We’ve talked about the Bank of Japan’s newly amplified role as the shock absorber to the global economy, as they execute on their license to print unlimited yen and buy unlimited assets.
Remember, the global finance ministers (and politicians) have resolved that, in a world of global interconnectedness, the only way to avert the spiral of global economic crises into an apocalyptic outcome is to coordinate policies.
Japan is in the unique position, after battling decades of deflation while buried under the world’s worst-debt burden, to be the implicit provider of global liquidity — to keep printing, to devalue the yen and inflate away debt.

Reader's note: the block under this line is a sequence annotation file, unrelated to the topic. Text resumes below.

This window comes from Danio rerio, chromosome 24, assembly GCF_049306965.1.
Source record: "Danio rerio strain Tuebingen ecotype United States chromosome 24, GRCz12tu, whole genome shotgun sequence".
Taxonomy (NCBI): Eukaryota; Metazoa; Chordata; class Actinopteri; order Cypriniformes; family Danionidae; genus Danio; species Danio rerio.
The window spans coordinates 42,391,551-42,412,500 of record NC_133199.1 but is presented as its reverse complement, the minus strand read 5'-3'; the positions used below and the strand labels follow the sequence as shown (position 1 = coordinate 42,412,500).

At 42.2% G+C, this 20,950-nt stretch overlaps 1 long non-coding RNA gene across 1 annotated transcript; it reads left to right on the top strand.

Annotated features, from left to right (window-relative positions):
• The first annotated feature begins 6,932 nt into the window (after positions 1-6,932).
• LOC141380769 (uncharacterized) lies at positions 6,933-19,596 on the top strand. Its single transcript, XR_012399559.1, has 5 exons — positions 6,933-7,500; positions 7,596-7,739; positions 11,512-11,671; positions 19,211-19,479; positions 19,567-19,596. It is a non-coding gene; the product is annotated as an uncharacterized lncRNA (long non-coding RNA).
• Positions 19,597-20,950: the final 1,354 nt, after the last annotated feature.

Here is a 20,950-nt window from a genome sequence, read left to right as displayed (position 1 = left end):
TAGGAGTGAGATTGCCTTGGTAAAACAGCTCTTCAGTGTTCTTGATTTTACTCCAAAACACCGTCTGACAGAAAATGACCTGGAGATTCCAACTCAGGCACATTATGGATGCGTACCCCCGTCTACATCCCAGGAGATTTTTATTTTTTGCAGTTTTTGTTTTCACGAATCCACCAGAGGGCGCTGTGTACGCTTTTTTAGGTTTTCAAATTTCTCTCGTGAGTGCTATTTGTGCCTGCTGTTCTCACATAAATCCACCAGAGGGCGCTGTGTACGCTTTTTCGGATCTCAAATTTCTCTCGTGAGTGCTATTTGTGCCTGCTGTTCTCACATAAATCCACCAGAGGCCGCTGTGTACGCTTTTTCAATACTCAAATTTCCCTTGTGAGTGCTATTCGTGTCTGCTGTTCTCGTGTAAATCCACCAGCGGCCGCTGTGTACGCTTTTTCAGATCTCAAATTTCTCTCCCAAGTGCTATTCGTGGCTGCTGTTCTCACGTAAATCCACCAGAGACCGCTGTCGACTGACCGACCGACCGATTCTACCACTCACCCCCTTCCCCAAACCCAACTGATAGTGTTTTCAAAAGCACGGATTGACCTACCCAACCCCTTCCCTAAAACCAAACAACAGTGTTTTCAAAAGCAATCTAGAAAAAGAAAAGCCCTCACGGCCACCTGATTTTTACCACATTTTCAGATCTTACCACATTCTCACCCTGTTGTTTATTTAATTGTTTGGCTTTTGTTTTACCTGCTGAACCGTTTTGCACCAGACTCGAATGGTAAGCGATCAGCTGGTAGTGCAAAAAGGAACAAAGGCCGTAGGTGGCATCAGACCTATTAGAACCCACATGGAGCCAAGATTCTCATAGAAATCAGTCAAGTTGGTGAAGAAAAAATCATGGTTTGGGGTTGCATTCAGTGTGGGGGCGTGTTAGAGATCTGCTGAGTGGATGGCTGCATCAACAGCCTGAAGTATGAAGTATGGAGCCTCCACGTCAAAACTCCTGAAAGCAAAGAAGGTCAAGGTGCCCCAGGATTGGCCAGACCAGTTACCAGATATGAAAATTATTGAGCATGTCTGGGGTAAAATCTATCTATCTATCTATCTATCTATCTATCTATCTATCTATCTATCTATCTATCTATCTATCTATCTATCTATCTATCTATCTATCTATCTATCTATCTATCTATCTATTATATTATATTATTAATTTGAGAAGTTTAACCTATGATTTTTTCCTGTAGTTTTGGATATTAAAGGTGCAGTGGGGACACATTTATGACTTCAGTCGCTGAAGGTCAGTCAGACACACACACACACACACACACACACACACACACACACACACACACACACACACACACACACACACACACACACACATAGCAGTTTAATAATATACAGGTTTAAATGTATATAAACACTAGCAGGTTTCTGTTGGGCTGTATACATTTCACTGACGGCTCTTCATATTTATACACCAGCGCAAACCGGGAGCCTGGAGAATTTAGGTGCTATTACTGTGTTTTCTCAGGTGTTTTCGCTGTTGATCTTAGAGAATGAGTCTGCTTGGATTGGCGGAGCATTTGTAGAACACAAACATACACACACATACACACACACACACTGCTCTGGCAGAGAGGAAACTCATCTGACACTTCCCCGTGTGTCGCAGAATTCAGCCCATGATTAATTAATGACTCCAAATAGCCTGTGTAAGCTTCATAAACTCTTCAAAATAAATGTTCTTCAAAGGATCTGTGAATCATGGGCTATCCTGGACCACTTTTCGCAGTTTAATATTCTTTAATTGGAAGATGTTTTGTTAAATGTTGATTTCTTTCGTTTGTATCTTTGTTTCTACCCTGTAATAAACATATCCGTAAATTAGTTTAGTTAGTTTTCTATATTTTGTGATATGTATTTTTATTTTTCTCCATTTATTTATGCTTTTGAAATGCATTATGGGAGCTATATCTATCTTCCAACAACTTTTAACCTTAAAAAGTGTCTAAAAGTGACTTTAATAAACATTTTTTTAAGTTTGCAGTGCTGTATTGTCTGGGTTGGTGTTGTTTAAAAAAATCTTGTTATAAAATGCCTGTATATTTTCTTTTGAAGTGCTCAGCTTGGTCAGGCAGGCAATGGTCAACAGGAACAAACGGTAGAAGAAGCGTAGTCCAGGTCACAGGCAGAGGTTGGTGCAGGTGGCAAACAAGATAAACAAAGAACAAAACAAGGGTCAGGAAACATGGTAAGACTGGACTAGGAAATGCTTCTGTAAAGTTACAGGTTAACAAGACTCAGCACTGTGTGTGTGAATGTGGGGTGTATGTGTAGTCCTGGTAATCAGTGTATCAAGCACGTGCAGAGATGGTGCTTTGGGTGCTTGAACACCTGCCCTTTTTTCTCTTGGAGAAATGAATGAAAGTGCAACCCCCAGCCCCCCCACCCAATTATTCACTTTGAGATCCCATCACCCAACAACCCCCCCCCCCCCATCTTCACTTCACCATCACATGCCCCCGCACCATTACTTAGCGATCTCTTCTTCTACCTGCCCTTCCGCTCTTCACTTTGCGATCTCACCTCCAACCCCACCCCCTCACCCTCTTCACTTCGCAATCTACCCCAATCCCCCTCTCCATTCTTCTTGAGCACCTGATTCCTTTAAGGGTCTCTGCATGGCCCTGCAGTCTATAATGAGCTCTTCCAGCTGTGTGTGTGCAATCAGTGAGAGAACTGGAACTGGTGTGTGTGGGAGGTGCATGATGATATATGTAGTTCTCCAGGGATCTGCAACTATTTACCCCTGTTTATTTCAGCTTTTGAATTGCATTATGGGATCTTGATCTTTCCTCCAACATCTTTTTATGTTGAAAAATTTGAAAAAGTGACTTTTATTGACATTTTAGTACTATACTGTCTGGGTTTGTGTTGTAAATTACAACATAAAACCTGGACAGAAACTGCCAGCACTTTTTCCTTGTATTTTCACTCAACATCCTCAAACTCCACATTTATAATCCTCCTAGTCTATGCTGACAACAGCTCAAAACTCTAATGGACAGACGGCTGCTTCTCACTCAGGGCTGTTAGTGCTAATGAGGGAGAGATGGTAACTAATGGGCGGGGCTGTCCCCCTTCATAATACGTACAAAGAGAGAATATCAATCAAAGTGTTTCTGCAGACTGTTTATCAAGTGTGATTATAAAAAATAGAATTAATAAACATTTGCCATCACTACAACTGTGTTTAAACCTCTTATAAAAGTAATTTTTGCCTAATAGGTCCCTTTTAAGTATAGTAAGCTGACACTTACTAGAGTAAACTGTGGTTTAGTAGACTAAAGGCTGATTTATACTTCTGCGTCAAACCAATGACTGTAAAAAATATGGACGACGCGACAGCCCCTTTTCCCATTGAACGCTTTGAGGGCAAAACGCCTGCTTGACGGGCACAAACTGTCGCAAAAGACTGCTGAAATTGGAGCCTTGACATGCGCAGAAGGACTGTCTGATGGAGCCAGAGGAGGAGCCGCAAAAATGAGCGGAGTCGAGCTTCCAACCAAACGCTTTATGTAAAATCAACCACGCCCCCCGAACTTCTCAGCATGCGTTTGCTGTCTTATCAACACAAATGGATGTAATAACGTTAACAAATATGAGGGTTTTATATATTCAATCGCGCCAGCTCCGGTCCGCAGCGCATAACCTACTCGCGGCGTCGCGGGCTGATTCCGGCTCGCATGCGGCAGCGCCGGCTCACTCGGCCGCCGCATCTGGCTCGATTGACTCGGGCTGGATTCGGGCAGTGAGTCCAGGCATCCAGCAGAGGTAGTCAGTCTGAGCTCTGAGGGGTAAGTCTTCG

With that, let’s take a closer look at the yen and Japanese stocks.
As we discussed on Tuesday, since the Fed start the rate liftoff in March, the yen has crashed as much as 17% (in just three months). By April, the Japanese currency had already posted a record losing streak against the dollar. It hit a 24-year low this week.
Strong dollar/weaker yen is the consequence of the policy divergence between the U.S. and Japan (the Fed tightening, the BOJ easing).